Cancer is a very complicate disease that needs very potent drug/drugs, which induce heavy adverse drug effects. Thus, different approaches have been applied to improve the targeted delivery of cancer drugs, for example by using nanocarriers. However, the nanocarriers are foreign stuffs, that needs further to be validated for their biocompatibility and biodegradability. In this study, we have chemically conjugated hydrophilic anticancer drug doxorubicin (DOX) with hydrophobic drug Paclitaxel (PTX) through redox-sensitive disulfide bond, abbreviated as DOX-S-S-PTX. Subsequently, due to the amphiphilic characterization, the prodrug can self-assemble into nanoparticles under microfluidic nanoprecipitation. This novel prodrug nanoparticle has super high drug loading degree of 89%, which is impossible to be achieved by any nanocarrier systems, and can be tailored to 180 nm to deliver themselves to the target, and release DOX and PTX under redox condition, which is often found in cancer cells. By evaluate the cell variability in MDAMB-231 cell, MDAMB-231-DOX cell and MEFs cell, we noticed that the prodrug nanoparticles efficiently killed the cancer cells, and conquered the MDAMB-231-DOX selective. Meanwhile, it killed much less MEFs cell due to the lacking of redox condition. The cell interaction results show that the reduced intermediate of prodrug can also bind to parent drug bilological targets. The hemolysis results shown that the nanoparticles are biocompatible in blood. Thecomputer modeling suggested that the prodrug is unlikely bind to biological targets that parent drugs still strongly interact with. At last, we confirm that the prodrug nanoparticles have no therapeutic effect in blood and health cells, but can selectively kill the cancer cells are rich of redox condition to cleave the disulfide bond and release the drugs DOX and PTX.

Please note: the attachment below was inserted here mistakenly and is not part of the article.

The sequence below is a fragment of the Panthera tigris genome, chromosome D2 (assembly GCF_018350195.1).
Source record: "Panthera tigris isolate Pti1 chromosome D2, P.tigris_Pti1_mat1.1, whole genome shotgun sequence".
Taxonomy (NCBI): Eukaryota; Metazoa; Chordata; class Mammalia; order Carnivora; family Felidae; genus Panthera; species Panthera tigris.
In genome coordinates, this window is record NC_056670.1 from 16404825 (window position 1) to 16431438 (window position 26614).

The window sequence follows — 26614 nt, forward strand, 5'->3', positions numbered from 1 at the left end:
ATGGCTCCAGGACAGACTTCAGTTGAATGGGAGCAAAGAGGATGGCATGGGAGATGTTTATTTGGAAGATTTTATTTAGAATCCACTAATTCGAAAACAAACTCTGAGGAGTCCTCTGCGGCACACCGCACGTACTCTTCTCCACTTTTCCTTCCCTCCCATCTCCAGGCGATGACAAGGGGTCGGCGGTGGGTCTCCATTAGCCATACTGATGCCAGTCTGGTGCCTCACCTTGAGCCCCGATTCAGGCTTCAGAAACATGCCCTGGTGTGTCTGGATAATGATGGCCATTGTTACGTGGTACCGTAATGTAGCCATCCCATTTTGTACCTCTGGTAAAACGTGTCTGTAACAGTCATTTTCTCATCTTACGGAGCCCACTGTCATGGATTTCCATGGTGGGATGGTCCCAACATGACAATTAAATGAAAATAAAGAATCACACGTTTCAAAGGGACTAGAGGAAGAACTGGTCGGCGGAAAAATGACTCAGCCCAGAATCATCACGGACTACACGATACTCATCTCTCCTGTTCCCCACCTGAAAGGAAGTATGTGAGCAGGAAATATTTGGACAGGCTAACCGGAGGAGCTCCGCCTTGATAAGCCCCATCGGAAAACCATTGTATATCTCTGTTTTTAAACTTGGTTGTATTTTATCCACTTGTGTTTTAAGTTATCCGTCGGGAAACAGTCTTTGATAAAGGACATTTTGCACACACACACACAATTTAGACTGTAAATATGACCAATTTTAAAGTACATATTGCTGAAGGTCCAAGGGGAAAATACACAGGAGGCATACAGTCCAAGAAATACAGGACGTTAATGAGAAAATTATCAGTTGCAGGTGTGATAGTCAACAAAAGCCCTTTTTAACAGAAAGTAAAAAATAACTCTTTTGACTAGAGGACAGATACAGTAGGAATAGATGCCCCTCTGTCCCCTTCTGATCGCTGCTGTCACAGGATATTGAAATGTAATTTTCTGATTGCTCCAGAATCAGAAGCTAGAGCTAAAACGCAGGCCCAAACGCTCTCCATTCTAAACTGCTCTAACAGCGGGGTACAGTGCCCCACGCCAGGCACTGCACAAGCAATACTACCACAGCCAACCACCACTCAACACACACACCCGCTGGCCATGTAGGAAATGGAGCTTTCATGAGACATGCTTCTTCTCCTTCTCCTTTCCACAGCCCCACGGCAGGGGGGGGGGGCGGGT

Martti Toivakka (PI), Jessica Rosenholm (PI), Nicklas Anttu (PI), Johan Bobacka (PI), Tan Phat Huynh (PI), Jouko Peltonen (PI), Xiaoju Wang (PI), Carl-Eric Wilen (PI), Chunlin Xu (PI), Hongbo Zhang (PI) & Ronald Österbacka (PI)Faculty of Science and Engineering